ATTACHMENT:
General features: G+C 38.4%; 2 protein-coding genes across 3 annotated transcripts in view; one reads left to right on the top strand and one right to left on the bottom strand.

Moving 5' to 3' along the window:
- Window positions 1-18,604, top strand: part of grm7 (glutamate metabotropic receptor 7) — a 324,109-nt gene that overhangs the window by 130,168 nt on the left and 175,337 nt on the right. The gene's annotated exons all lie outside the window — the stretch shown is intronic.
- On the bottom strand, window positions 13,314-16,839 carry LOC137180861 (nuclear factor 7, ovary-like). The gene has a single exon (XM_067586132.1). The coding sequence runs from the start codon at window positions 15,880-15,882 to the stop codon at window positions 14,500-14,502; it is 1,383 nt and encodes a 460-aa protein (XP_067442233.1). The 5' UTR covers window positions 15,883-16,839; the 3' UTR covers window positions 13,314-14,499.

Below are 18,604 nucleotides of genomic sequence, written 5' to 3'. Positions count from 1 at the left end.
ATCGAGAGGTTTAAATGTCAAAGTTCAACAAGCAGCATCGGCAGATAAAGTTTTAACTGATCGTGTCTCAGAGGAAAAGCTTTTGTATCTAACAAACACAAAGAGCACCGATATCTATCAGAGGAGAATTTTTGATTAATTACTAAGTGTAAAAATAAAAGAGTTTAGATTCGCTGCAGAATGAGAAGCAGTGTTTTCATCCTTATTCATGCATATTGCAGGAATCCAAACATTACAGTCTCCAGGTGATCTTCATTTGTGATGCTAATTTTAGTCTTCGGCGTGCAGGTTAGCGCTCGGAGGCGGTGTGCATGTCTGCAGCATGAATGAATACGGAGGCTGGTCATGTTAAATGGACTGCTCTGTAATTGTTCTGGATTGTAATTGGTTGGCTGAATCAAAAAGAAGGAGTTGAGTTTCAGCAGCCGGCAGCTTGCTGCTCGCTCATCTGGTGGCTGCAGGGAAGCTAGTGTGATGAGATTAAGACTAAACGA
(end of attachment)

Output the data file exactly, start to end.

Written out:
General features: G+C 38.4%; 2 protein-coding genes across 3 annotated transcripts in view; one reads left to right on the top strand and one right to left on the bottom strand.

Moving 5' to 3' along the window:
- Window positions 1-18,604, top strand: part of grm7 (glutamate metabotropic receptor 7) — a 324,109-nt gene that overhangs the window by 130,168 nt on the left and 175,337 nt on the right. The gene's annotated exons all lie outside the window — the stretch shown is intronic.
- On the bottom strand, window positions 13,314-16,839 carry LOC137180861 (nuclear factor 7, ovary-like). The gene has a single exon (XM_067586132.1). The coding sequence runs from the start codon at window positions 15,880-15,882 to the stop codon at window positions 14,500-14,502; it is 1,383 nt and encodes a 460-aa protein (XP_067442233.1). The 5' UTR covers window positions 15,883-16,839; the 3' UTR covers window positions 13,314-14,499.

Below are 18,604 nucleotides of genomic sequence, written 5' to 3'. Positions count from 1 at the left end.
ATCGAGAGGTTTAAATGTCAAAGTTCAACAAGCAGCATCGGCAGATAAAGTTTTAACTGATCGTGTCTCAGAGGAAAAGCTTTTGTATCTAACAAACACAAAGAGCACCGATATCTATCAGAGGAGAATTTTTGATTAATTACTAAGTGTAAAAATAAAAGAGTTTAGATTCGCTGCAGAATGAGAAGCAGTGTTTTCATCCTTATTCATGCATATTGCAGGAATCCAAACATTACAGTCTCCAGGTGATCTTCATTTGTGATGCTAATTTTAGTCTTCGGCGTGCAGGTTAGCGCTCGGAGGCGGTGTGCATGTCTGCAGCATGAATGAATACGGAGGCTGGTCATGTTAAATGGACTGCTCTGTAATTGTTCTGGATTGTAATTGGTTGGCTGAATCAAAAAGAAGGAGTTGAGTTTCAGCAGCCGGCAGCTTGCTGCTCGCTCATCTGGTGGCTGCAGGGAAGCTAGTGTGATGAGATTAAGACTAAACGA